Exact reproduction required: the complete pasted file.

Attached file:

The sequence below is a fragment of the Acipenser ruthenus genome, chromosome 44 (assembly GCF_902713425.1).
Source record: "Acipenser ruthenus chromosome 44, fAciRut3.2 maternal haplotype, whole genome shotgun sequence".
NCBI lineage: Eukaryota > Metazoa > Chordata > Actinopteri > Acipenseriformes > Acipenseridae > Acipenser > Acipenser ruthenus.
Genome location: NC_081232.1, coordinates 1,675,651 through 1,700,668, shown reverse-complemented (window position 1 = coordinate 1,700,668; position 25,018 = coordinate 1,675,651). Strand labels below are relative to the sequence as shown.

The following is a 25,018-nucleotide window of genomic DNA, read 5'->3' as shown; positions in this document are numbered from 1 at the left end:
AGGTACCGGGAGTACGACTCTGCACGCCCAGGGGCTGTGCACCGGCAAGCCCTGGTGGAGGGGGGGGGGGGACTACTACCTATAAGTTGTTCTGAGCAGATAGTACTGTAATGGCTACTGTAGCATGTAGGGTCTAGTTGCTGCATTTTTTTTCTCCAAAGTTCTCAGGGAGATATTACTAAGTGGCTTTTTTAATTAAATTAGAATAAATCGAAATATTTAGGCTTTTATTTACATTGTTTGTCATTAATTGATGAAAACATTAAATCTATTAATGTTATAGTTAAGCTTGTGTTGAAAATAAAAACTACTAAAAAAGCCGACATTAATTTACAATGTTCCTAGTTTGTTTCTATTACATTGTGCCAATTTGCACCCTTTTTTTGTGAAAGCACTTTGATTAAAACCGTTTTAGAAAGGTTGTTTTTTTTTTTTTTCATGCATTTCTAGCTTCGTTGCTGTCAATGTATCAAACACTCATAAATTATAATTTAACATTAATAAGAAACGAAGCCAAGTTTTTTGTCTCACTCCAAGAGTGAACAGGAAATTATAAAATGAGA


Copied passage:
The sequence below is a fragment of the Acipenser ruthenus genome, chromosome 44 (assembly GCF_902713425.1).
Source record: "Acipenser ruthenus chromosome 44, fAciRut3.2 maternal haplotype, whole genome shotgun sequence".
NCBI lineage: Eukaryota > Metazoa > Chordata > Actinopteri > Acipenseriformes > Acipenseridae > Acipenser > Acipenser ruthenus.
Genome location: NC_081232.1, coordinates 1,675,651 through 1,700,668, shown reverse-complemented (window position 1 = coordinate 1,700,668; position 25,018 = coordinate 1,675,651). Strand labels below are relative to the sequence as shown.

The following is a 25,018-nucleotide window of genomic DNA, read 5'->3' as shown; positions in this document are numbered from 1 at the left end:
AGGTACCGGGAGTACGACTCTGCACGCCCAGGGGCTGTGCACCGGCAAGCCCTGGTGGAGGGGGGGGGGGGACTACTACCTATAAGTTGTTCTGAGCAGATAGTACTGTAATGGCTACTGTAGCATGTAGGGTCTAGTTGCTGCATTTTTTTTCTCCAAAGTTCTCAGGGAGATATTACTAAGTGGCTTTTTTAATTAAATTAGAATAAATCGAAATATTTAGGCTTTTATTTACATTGTTTGTCATTAATTGATGAAAACATTAAATCTATTAATGTTATAGTTAAGCTTGTGTTGAAAATAAAAACTACTAAAAAAGCCGACATTAATTTACAATGTTCCTAGTTTGTTTCTATTACATTGTGCCAATTTGCACCCTTTTTTTGTGAAAGCACTTTGATTAAAACCGTTTTAGAAAGGTTGTTTTTTTTTTTTTTCATGCATTTCTAGCTTCGTTGCTGTCAATGTATCAAACACTCATAAATTATAATTTAACATTAATAAGAAACGAAGCCAAGTTTTTTGTCTCACTCCAAGAGTGAACAGGAAATTATAAAATGAGA